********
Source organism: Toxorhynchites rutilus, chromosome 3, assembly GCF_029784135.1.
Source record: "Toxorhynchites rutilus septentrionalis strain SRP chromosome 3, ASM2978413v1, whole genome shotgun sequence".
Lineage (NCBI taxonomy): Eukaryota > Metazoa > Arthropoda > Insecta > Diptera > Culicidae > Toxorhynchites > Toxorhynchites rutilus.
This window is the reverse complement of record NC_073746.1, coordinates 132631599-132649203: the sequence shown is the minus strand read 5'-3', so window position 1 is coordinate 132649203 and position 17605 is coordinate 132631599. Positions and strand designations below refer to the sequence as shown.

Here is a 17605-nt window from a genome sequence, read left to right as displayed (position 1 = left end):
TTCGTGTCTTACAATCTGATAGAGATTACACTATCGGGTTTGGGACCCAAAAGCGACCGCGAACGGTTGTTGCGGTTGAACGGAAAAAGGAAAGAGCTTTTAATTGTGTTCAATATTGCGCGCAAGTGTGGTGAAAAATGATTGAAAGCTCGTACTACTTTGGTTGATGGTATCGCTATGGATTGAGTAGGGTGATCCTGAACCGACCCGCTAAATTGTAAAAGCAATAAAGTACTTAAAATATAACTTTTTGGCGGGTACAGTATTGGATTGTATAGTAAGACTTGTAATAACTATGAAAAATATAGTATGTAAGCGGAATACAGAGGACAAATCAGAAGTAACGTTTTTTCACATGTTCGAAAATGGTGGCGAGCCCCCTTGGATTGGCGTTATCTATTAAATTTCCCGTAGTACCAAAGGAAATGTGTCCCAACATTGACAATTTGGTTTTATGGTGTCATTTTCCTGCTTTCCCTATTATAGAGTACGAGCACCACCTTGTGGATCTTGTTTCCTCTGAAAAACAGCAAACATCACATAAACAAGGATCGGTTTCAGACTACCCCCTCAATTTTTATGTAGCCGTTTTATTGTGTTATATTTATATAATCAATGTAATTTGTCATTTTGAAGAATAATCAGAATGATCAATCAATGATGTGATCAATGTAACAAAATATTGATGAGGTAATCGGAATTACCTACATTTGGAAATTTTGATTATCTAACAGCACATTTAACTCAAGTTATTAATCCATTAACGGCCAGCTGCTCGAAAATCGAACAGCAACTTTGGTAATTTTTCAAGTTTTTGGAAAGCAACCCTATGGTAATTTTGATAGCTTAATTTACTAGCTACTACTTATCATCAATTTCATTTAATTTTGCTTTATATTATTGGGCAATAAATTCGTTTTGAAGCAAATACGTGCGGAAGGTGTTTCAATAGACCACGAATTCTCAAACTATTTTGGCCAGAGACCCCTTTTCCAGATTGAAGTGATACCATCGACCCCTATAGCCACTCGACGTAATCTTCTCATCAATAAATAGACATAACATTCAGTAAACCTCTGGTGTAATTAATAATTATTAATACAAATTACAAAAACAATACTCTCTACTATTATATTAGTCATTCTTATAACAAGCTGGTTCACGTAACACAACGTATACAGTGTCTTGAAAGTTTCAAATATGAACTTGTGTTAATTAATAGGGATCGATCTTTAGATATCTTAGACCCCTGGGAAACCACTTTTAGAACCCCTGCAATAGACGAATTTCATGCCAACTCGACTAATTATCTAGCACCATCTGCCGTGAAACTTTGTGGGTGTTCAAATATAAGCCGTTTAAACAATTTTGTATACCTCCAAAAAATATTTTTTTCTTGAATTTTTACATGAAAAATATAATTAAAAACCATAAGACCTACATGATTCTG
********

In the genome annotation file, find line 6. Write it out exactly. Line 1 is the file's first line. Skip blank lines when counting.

TTCGTGTCTTACAATCTGATAGAGATTACACTATCGGGTTTGGGACCCAAAAGCGACCGCGAACGGTTGTTGCGGTTGAACGGAAAAAGGAAAGAGCTTTTAATTGTGTTCAATATTGCGCGCAAGTGTGGTGAAAAATGATTGAAAGCTCGTACTACTTTGGTTGATGGTATCGCTATGGATTGAGTAGGGTGATCCTGAACCGACCCGCTAAATTGTAAAAGCAATAAAGTACTTAAAATATAACTTTTTGGCGGGTACAGTATTGGATTGTATAGTAAGACTTGTAATAACTATGAAAAATATAGTATGTAAGCGGAATACAGAGGACAAATCAGAAGTAACGTTTTTTCACATGTTCGAAAATGGTGGCGAGCCCCCTTGGATTGGCGTTATCTATTAAATTTCCCGTAGTACCAAAGGAAATGTGTCCCAACATTGACAATTTGGTTTTATGGTGTCATTTTCCTGCTTTCCCTATTATAGAGTACGAGCACCACCTTGTGGATCTTGTTTCCTCTGAAAAACAGCAAACATCACATAAACAAGGATCGGTTTCAGACTACCCCCTCAATTTTTATGTAGCCGTTTTATTGTGTTATATTTATATAATCAATGTAATTTGTCATTTTGAAGAATAATCAGAATGATCAATCAATGATGTGATCAATGTAACAAAATATTGATGAGGTAATCGGAATTACCTACATTTGGAAATTTTGATTATCTAACAGCACATTTAACTCAAGTTATTAATCCATTAACGGCCAGCTGCTCGAAAATCGAACAGCAACTTTGGTAATTTTTCAAGTTTTTGGAAAGCAACCCTATGGTAATTTTGATAGCTTAATTTACTAGCTACTACTTATCATCAATTTCATTTAATTTTGCTTTATATTATTGGGCAATAAATTCGTTTTGAAGCAAATACGTGCGGAAGGTGTTTCAATAGACCACGAATTCTCAAACTATTTTGGCCAGAGACCCCTTTTCCAGATTGAAGTGATACCATCGACCCCTATAGCCACTCGACGTAATCTTCTCATCAATAAATAGACATAACATTCAGTAAACCTCTGGTGTAATTAATAATTATTAATACAAATTACAAAAACAATACTCTCTACTATTATATTAGTCATTCTTATAACAAGCTGGTTCACGTAACACAACGTATACAGTGTCTTGAAAGTTTCAAATATGAACTTGTGTTAATTAATAGGGATCGATCTTTAGATATCTTAGACCCCTGGGAAACCACTTTTAGAACCCCTGCAATAGACGAATTTCATGCCAACTCGACTAATTATCTAGCACCATCTGCCGTGAAACTTTGTGGGTGTTCAAATATAAGCCGTTTAAACAATTTTGTATACCTCCAAAAAATATTTTTTTCTTGAATTTTTACATGAAAAATATAATTAAAAACCATAAGACCTACATGATTCTG